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Load-shedding is affecting the whole of South Africa, and RMI members have been asking for clarification on their duties and responsibilities as employers.
To ensure that all of our members know exactly what is required from employers in the industry, please take note of the provisions of Clause 4.6 of Division A of the Consolidated Main Collective Agreement (published in Government Gazette No. 40771 of 07 April 2017), which provides that:
“(1) Subject to the provisions of sub-clause (3) of this clause and notwithstanding anything to the contrary in this Agreement, an employer may employ his employees on short-time:
Provided that –
(a) where such short-time is owing to slackness of trade and/or shortage of materials, if an employee is required not to attend the establishment on a particular day, the employer shall notify him of the fact not later than the day immediately preceding the day on which he is not required to work, and where the employee is expressly required by the employer to report at the establishment on any particular day for the purpose of ascertaining whether work will be available, he shall, if no work or if work of less than four hours’ duration is available, be paid not less than four hours’ in respect of such day;
(2) In the event of short-time being worked an employer shall not be required to pay wages to his employees except for the period actually worked or as otherwise expressly provided for in sub-clause (1) of this clause.
The first point of clarity pertains to what is intended by the phrase “slackness of trade and/or shortage of materials” in sub-clause 4.6(1)(a). Electricity is, similar to other materials of production, a means to an end within the production / business process and can therefore be considered as “material” similar to petroleum product, fast moving consumer goods and stationary. Load shedding, resulting in a disruption of electricity supply, would therefore result in a shortage of material within the production / business process which implies that a member would be able to invoke the provisions of clause 4.6 cited above.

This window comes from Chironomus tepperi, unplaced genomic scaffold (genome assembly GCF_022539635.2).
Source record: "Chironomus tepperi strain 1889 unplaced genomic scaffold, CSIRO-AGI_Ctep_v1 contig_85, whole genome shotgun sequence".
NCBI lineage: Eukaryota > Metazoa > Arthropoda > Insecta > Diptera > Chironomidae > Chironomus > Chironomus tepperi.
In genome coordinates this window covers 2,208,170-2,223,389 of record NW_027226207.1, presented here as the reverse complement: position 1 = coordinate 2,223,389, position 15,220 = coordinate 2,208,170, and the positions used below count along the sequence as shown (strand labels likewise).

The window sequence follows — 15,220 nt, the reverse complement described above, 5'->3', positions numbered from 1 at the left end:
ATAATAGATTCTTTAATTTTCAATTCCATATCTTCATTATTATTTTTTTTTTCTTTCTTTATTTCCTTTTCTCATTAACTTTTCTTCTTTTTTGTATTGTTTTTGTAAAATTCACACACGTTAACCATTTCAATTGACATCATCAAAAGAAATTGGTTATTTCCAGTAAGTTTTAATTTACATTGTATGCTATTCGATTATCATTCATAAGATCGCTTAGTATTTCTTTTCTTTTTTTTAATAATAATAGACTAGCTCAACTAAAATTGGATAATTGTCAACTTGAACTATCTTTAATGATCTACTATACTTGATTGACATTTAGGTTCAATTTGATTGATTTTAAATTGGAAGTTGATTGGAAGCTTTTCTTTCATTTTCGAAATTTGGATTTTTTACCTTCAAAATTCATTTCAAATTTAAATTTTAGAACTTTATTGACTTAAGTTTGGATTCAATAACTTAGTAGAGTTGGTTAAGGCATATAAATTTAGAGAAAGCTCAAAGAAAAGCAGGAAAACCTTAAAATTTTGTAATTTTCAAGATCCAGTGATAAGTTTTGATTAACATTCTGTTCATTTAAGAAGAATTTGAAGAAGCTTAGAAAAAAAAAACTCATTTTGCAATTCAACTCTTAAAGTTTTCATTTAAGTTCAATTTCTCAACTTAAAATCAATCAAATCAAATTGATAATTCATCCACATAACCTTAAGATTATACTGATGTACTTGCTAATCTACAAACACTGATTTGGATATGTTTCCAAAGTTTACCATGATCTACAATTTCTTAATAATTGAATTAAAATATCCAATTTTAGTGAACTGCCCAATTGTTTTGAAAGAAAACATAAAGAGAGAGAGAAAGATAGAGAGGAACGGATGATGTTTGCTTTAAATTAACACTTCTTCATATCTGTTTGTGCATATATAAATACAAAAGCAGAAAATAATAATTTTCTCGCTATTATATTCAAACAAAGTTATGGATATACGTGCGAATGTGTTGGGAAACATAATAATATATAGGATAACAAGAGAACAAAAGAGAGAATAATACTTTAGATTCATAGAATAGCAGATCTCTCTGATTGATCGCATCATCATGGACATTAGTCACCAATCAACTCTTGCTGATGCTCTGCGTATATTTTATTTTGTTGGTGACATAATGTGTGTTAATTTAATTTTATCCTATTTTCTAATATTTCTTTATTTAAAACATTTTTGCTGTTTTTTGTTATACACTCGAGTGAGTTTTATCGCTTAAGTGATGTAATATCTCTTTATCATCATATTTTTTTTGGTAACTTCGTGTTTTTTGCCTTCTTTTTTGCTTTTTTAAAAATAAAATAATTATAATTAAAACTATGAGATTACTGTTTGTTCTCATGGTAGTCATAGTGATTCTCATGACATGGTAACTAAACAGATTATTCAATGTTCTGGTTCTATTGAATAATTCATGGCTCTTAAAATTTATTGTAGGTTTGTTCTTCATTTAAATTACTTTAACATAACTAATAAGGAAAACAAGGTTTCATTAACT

The practical implication of this advent predicates the implementation of a “procedure” in terms of which short-time is implemented, which relates to the second point of clarity.
Members are required, in terms of sub-clause 4.6(1)(a), to “notify him [The employee(s)] of the fact not later than the day immediately preceding the day on which he is not required to work”. This provision enunciates the requirement for a “short-time notice”, which should ideally be in written form by way of a staff notice, memorandum or circular served on each of the affected employees. Short-time, however is not restricted in application to one-day-at-a-time only and may extend over a protracted period, necessitating the need for a short-time notice indicating this fact. An example of such a short-time notice is attached hereto for ease of reference.
Upon service of said short-time notice on the affected employees, normal business operations may continue until such time as an electricity supply disruption occurs in which case short-time is immediately invoked until such time as supply us normalised. Needless to say, the affected employees will not be paid for this period of short-time, resulting in part in a saving of operational costs to the member.
Whilst it is appreciated that short-time will have a negative impact on staff morale, it remains but an option, and not compulsion, open to members during periods of protracted power supply interruptions.